2. We Evangelicals have failed to pass on to our young people an orthodox form of faith that can take root and survive the secular onslaught. Ironically, the billions of dollars we've spent on youth ministers, Christian music, publishing, and media has produced a culture of young Christians who know next to nothing about their own faith except how they feel about it. Our young people have deep beliefs about the culture war, but do not know why they should obey scripture, the essentials of theology, or the experience of spiritual discipline and community. Coming generations of Christians are going to be monumentally ignorant and unprepared for culture-wide pressures.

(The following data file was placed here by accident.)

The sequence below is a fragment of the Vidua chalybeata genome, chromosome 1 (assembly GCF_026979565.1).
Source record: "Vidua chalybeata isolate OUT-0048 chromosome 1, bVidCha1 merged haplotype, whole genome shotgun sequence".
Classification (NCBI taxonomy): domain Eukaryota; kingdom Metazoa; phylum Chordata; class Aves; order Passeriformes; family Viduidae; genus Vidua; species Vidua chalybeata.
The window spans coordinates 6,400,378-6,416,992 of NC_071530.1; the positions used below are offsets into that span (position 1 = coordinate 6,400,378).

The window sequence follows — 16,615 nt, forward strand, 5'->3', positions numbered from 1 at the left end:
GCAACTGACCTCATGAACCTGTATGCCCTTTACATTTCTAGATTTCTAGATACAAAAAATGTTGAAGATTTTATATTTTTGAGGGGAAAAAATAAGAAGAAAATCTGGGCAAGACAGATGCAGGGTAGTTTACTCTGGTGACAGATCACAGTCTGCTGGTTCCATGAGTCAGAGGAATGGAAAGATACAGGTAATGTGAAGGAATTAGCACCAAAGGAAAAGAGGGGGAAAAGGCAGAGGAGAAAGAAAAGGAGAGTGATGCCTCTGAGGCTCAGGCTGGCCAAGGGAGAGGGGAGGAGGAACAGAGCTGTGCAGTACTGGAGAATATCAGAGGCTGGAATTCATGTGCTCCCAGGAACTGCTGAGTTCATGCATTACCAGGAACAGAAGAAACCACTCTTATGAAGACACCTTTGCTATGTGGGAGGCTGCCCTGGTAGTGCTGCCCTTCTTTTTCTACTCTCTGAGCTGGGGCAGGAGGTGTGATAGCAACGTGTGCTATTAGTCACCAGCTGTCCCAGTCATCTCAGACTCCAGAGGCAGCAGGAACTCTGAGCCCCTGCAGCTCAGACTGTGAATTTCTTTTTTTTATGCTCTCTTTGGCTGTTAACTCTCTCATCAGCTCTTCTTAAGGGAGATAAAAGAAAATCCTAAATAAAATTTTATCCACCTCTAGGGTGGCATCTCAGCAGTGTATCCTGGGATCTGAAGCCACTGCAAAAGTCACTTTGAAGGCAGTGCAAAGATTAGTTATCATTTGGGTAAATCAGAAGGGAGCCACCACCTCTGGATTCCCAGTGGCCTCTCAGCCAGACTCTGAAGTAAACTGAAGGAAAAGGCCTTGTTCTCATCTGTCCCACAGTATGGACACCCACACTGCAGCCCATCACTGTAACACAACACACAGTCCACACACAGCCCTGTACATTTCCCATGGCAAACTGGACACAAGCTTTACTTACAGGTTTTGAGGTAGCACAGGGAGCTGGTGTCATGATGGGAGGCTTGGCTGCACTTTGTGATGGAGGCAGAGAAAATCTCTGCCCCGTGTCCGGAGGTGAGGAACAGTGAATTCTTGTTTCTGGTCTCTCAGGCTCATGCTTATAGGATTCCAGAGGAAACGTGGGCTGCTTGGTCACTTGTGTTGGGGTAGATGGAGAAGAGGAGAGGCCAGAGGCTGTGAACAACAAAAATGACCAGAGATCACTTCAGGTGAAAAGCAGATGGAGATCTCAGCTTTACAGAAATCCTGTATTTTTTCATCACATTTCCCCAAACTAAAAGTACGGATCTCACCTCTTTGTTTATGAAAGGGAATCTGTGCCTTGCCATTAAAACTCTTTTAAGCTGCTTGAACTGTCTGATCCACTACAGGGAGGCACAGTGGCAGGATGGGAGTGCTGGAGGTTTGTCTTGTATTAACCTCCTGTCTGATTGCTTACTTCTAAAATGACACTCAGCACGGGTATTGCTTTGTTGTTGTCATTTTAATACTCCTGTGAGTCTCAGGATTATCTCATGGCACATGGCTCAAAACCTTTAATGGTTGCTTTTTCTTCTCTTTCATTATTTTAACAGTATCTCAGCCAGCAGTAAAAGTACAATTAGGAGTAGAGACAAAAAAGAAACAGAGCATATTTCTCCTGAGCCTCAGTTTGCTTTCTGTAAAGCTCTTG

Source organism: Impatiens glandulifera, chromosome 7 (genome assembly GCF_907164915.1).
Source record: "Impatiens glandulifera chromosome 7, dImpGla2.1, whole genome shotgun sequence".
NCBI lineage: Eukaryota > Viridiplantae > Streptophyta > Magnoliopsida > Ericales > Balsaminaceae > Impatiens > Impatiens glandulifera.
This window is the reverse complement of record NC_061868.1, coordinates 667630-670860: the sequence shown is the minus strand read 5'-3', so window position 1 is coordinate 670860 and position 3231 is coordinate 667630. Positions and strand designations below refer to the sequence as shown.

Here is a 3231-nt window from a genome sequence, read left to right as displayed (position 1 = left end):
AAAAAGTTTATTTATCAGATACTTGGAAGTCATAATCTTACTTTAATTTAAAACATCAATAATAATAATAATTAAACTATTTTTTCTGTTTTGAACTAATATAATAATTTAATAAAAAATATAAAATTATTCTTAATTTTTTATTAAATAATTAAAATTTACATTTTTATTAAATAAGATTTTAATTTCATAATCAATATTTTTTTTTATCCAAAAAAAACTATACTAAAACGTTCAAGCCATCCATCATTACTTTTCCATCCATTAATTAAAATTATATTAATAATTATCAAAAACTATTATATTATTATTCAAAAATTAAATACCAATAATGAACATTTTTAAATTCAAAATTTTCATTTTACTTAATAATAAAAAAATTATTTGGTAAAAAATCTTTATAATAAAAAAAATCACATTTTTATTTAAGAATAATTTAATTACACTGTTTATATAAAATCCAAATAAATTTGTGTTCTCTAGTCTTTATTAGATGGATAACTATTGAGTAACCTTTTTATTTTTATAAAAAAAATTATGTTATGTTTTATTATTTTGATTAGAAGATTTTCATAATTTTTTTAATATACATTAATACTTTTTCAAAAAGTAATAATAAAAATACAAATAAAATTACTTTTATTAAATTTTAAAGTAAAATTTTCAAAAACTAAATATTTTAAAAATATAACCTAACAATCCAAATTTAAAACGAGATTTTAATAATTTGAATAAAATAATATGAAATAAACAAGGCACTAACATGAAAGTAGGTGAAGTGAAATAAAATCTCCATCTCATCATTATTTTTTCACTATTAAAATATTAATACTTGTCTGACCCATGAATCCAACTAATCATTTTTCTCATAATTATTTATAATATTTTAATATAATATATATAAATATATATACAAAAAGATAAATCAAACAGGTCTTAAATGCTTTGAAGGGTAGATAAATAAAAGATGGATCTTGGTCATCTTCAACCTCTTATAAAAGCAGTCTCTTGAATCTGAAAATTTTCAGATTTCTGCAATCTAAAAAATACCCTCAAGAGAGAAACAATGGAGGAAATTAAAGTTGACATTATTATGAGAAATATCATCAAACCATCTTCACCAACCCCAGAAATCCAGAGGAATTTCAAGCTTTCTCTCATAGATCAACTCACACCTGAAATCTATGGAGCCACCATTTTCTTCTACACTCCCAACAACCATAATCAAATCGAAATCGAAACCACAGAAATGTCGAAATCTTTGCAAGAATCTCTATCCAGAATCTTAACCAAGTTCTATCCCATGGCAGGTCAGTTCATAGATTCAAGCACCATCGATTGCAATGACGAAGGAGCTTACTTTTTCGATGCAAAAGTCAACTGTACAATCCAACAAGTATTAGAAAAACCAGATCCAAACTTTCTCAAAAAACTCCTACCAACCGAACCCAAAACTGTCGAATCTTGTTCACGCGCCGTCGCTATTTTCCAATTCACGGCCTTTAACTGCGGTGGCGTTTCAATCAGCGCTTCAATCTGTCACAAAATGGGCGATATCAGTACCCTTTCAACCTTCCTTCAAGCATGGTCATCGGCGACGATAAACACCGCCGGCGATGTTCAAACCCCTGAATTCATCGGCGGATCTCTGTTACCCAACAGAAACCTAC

3. There are three kinds of evangelical churches today: consumer-driven megachurches, dying churches, and new churches whose future is fragile. Denominations will shrink, even vanish, while fewer and fewer evangelical churches will survive and thrive.
4. Despite some very successful developments in the past 25 years, Christian education has not produced a product that can withstand the rising tide of secularism. Evangelicalism has used its educational system primarily to staff its own needs and talk to itself.
5. The confrontation between cultural secularism and the faith at the core of evangelical efforts to "do good" is rapidly approaching. We will soon see that the good Evangelicals want to do will be viewed as bad by so many, and much of that work will not be done. Look for ministries to take on a less and less distinctively Christian face in order to survive.
6. Even in areas where Evangelicals imagine themselves strong (like the Bible Belt), we will find a great inability to pass on to our children a vital evangelical confidence in the Bible and the importance of the faith.
7. The money will dry up.
What will be left?